Ah, but then there is Jesus who said something about two or three being gathered together in His name.  Now that I think about it, I think I counted wrong.  There were more than eleven at that pulled together table.  It was twelve.

Wednesday, September 3, 2014

Something Not Seen

Now after over forty years of being in the pulpit, it would seem to me that I have seen it all when it comes to whatever might happen when a choir comes in the sanctuary.  I have listened to large choirs and choirs so small it seemed more like a trio.  I have heard choirs that left me longing for more and some that caused me to pray for a quick end.  I remember one Minister of Music who stopped in the midst of a major Easter presentation to tell the violinist not to play anymore.  And another time the choir started off so badly there was nothing to do but for them to stop and start over.  But, they got it the second time!  I have seen choirs of all ages and even one musical group that played cowbells instead of the traditional bells so often used in churches.  I even saw a choir member go to sleep and throw a book in the air as he jerked himself awake.  It was quite a noise.  Woke everyone else up, too!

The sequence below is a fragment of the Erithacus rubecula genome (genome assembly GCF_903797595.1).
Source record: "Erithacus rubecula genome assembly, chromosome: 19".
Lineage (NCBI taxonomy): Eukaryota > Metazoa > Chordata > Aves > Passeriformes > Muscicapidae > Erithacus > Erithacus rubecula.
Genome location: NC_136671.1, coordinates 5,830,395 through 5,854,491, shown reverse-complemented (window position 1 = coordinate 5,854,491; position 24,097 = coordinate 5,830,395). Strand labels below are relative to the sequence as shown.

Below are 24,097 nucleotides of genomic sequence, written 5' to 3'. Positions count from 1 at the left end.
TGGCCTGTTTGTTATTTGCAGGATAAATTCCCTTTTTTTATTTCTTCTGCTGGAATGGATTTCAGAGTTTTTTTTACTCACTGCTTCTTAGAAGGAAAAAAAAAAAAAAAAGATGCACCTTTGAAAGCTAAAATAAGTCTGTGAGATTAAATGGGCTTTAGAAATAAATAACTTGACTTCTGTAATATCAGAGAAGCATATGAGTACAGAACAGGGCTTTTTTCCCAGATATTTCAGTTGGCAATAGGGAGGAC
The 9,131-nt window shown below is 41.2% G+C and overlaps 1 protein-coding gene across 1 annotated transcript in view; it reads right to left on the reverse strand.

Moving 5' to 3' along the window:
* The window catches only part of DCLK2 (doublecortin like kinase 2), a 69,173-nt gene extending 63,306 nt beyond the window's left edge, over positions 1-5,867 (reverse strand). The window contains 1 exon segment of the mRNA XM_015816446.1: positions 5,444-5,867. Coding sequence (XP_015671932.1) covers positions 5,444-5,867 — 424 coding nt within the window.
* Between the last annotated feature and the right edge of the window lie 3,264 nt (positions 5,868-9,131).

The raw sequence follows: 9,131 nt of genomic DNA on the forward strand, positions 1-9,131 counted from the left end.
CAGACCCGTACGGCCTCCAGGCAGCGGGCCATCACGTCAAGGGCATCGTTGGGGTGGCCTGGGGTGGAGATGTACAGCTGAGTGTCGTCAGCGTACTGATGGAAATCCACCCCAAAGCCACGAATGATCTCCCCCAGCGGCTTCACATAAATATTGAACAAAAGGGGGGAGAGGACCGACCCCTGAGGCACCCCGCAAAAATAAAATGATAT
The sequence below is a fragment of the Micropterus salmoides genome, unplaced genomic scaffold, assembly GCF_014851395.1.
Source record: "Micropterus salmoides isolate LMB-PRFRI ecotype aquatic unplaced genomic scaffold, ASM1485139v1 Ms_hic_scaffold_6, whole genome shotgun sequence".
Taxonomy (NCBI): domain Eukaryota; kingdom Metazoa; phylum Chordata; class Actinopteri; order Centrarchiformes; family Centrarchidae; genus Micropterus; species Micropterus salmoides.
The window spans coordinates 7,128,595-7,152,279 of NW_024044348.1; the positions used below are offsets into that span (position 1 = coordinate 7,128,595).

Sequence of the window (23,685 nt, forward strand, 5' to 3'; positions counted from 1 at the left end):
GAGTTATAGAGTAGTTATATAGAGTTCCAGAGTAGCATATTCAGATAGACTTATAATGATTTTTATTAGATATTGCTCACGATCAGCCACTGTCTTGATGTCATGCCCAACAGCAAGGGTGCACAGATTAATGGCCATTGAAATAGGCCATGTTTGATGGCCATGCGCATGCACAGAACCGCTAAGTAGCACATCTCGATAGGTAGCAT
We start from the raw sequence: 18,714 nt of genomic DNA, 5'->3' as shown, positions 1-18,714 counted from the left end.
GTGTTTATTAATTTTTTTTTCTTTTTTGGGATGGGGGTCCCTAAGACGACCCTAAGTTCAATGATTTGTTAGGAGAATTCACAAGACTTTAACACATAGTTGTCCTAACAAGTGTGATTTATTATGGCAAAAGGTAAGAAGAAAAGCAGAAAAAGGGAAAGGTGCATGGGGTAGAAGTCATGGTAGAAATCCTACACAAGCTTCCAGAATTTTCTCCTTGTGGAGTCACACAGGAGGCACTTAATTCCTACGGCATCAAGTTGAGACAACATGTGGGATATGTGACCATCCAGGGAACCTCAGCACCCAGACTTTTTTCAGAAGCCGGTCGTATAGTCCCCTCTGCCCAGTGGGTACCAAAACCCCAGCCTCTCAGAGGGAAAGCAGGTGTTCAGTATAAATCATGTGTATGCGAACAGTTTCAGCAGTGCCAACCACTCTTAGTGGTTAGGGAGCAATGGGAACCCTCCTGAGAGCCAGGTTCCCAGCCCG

Yep, I have seen it all.  Until tonight.  At our 5th Sunday Community Worship Service which is attended mainly by the town Methodists and Baptists, an African American choir from a nearby church came to sing.  It was a great evening of music.  Most Music Directors I have known would have died for such an animated, involved, and excited group of musicians.  There was no trouble hearing them and understanding the words they were singing.  But, what I had never seen were the two women who held their toddlers while they sang.  These children were not babies, but heavy toddlers.  After a couple of songs, the children were passed to another singer.  Five different musicians held these two children before they finally made it to the men's section where two guys hung on to them to the end.  Never seen it happen before.  Those two children were held by singing, swaying, and rejoicing women.  What a way to indoctrinate children into church music!
As I listened to the singing, I was captivated by the way the community of the choir cared for those children.  It reminded me of stories I heard in my first appointment about the mothers of the previous generation who brought blankets so their children could play and sleep on the floor.  It was the accepted practice.  How different is our approach today.  In most places with nurseries and children's church, children never make it to worship until they are third graders.  Is there anything wrong with this picture?